Throughout much of the world, online credit cards facilitate quick, easy, and trustworthy payment. In
India, however, Groupon must use cash-on delivery. In other ways, however, Groupon is balancing
consistency with local adaptation. Groupon’s business model suggests that the company could find
itself locked out of key international markets if it doesn’t move quickly to establish itself as a
multinational company. Groupon began buying market leaders that it identified in 50 different
countriesi.e, entrepreneurs to work with that were excellent operators and also understood the local
culture. Groupon first bought a company in Germany and then repeated this acquisition strategy in
Chile, Russia, Japan, China and other locations. One year after deciding to go global, Groupon is in 42
different countries.
While Groupon has local managers to run its businesses in 42 different countries, it brings all
of them to Chicago to learn how to run their offices the way that it’s done in the U.S. Then, it makes
sure that those managers stay current with its client companies by using management software to
ensure that its sales force follows up to address potential issues after every daily deal is completed.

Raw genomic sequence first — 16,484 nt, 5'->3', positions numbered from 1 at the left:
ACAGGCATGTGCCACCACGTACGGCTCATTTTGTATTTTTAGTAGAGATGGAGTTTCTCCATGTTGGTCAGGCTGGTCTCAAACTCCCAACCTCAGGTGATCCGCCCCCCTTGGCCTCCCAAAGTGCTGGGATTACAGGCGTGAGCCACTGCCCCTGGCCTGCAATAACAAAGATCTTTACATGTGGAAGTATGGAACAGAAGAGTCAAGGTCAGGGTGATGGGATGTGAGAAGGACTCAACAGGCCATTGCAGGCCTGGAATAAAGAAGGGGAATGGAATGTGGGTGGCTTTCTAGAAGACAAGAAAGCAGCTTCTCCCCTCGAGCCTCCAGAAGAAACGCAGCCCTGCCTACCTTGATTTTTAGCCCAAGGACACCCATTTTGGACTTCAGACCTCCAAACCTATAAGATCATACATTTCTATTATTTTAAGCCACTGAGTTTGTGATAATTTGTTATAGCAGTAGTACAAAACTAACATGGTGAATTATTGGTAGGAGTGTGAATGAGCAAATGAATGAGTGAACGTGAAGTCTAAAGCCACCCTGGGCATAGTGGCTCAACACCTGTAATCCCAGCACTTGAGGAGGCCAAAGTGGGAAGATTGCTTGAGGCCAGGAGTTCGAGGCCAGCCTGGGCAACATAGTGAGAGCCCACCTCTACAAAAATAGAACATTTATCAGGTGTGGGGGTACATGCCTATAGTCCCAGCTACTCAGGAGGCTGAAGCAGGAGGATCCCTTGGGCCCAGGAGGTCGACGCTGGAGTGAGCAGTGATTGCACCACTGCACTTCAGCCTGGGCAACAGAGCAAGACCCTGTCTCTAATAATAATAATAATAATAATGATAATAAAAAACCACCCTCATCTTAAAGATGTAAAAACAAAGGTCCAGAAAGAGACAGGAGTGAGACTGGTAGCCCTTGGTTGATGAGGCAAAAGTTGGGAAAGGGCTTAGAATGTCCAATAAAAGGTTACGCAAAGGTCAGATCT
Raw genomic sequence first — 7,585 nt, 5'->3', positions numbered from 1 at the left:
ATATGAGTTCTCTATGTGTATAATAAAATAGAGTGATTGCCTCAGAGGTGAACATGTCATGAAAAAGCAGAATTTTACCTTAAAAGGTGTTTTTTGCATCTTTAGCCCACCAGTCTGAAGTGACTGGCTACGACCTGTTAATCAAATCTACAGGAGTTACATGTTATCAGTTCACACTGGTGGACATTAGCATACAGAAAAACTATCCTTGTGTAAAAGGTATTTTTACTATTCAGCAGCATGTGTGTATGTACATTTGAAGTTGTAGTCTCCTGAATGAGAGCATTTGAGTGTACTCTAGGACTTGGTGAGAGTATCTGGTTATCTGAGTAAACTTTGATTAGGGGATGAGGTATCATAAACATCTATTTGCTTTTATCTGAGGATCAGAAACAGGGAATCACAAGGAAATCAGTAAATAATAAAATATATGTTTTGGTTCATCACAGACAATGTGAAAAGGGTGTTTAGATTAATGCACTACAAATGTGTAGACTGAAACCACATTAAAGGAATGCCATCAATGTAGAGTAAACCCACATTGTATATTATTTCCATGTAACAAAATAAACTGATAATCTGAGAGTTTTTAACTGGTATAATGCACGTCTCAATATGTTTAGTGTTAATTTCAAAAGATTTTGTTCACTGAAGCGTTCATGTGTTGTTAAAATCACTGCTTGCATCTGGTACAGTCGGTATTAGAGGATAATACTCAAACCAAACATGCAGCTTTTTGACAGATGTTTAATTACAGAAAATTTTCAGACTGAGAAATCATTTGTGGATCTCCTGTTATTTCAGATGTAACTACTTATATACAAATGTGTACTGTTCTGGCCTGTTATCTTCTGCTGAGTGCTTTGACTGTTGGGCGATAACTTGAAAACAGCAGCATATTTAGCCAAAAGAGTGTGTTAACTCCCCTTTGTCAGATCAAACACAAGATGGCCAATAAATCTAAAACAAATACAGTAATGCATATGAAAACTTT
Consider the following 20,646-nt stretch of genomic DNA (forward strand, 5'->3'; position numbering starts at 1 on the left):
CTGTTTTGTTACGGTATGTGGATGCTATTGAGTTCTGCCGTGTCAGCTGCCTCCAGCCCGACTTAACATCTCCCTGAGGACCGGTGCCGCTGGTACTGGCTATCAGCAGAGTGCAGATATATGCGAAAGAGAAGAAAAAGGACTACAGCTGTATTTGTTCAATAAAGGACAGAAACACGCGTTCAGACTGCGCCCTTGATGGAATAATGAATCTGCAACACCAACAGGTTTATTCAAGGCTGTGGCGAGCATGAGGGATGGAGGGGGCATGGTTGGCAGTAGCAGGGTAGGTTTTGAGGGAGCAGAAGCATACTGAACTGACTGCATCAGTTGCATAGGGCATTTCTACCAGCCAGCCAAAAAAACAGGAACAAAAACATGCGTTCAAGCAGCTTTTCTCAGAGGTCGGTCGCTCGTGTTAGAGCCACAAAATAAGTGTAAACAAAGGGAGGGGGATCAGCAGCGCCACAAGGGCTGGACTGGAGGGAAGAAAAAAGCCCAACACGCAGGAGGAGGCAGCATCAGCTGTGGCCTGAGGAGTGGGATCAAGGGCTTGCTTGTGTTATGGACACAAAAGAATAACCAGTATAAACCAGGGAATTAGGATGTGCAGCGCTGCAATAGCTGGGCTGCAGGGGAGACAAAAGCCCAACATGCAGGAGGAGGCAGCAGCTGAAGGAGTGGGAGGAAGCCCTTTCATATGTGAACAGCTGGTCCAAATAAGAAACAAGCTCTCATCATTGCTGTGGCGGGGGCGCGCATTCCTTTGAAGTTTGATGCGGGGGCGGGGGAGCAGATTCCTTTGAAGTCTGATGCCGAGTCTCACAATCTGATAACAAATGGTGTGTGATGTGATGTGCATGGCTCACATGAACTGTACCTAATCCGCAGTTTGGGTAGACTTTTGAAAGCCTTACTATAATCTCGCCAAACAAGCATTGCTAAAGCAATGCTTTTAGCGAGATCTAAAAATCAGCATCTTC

81. Refer to WWYD Groupon. What challenge did Groupon face in going global?
a.
the refusal of some potential global customers to use credit cards online
b.
its Chicago-based call center and HQ
c.
a business model easily replicated by competitors and imitators
d.
policy uncertainty in the United States
e.
political risk in its domestic operations
82. Refer to WWYD Groupon. When a company uses the same policies to run its U.S., U.K., and Indian
operations, it is trying to achieve:
a.
lower costs with the same paperwork here and abroad
b.
perfect adaptation
c.
a consistent global business model
d.
global consistency
e.
simplified logistics
83. Refer to WWYD Groupon. Groupon has instituted a __________ approach to __________ by training
its international cadre of managers in its hometown of Chicago.
a.
culturally sensitive/acquired overseas competitors
b.
fair/cultural differences
c.
balanced/global consistency
d.
critical/global diversification
e.
diversity/global expansion
84. Refer to WWYD Groupon. As a Groupon manager, when you consider such characteristics as
“uncertainty avoidance” (reluctance to use credit cards) or women’s dress (modesty in a Muslim state),
you are recognizing __________ differences.
a.
cultural
b.
economic
c.
sexual
d.
meaningless
e.
demographic
85. Refer to WWYD Groupon. The companies that Groupon purchased in Japan, Chile, Russia, Germany,
and China became _____ of Groupon
a.
strategic partners
b.
wholly owned affiliates
c.
licensees
d.
franchises
e.
outposts
86. Refer to WWYD Groupon. Groupon became a multinational company after it bought a company in:
a.